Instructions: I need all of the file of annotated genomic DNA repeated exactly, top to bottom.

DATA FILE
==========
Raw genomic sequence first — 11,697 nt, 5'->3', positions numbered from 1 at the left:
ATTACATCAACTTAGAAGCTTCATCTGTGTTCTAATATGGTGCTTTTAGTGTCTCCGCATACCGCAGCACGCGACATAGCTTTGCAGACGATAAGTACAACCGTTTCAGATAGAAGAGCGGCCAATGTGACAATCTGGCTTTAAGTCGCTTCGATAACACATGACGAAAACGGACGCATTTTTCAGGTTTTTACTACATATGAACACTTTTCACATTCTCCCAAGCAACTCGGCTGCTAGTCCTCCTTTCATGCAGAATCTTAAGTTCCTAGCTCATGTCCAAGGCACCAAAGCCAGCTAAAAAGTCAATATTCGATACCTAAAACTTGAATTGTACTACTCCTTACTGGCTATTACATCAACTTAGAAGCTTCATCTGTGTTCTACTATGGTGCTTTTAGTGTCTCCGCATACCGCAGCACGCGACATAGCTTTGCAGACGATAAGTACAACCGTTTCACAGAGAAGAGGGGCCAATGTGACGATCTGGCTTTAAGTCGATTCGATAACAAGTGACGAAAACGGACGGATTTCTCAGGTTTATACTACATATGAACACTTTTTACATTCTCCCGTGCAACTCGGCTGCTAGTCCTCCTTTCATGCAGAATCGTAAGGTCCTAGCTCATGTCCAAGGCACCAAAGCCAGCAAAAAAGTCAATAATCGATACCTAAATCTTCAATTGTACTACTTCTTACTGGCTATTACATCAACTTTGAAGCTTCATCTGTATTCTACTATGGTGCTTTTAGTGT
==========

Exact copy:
Raw genomic sequence first — 11,697 nt, 5'->3', positions numbered from 1 at the left:
ATTACATCAACTTAGAAGCTTCATCTGTGTTCTAATATGGTGCTTTTAGTGTCTCCGCATACCGCAGCACGCGACATAGCTTTGCAGACGATAAGTACAACCGTTTCAGATAGAAGAGCGGCCAATGTGACAATCTGGCTTTAAGTCGCTTCGATAACACATGACGAAAACGGACGCATTTTTCAGGTTTTTACTACATATGAACACTTTTCACATTCTCCCAAGCAACTCGGCTGCTAGTCCTCCTTTCATGCAGAATCTTAAGTTCCTAGCTCATGTCCAAGGCACCAAAGCCAGCTAAAAAGTCAATATTCGATACCTAAAACTTGAATTGTACTACTCCTTACTGGCTATTACATCAACTTAGAAGCTTCATCTGTGTTCTACTATGGTGCTTTTAGTGTCTCCGCATACCGCAGCACGCGACATAGCTTTGCAGACGATAAGTACAACCGTTTCACAGAGAAGAGGGGCCAATGTGACGATCTGGCTTTAAGTCGATTCGATAACAAGTGACGAAAACGGACGGATTTCTCAGGTTTATACTACATATGAACACTTTTTACATTCTCCCGTGCAACTCGGCTGCTAGTCCTCCTTTCATGCAGAATCGTAAGGTCCTAGCTCATGTCCAAGGCACCAAAGCCAGCAAAAAAGTCAATAATCGATACCTAAATCTTCAATTGTACTACTTCTTACTGGCTATTACATCAACTTTGAAGCTTCATCTGTATTCTACTATGGTGCTTTTAGTGT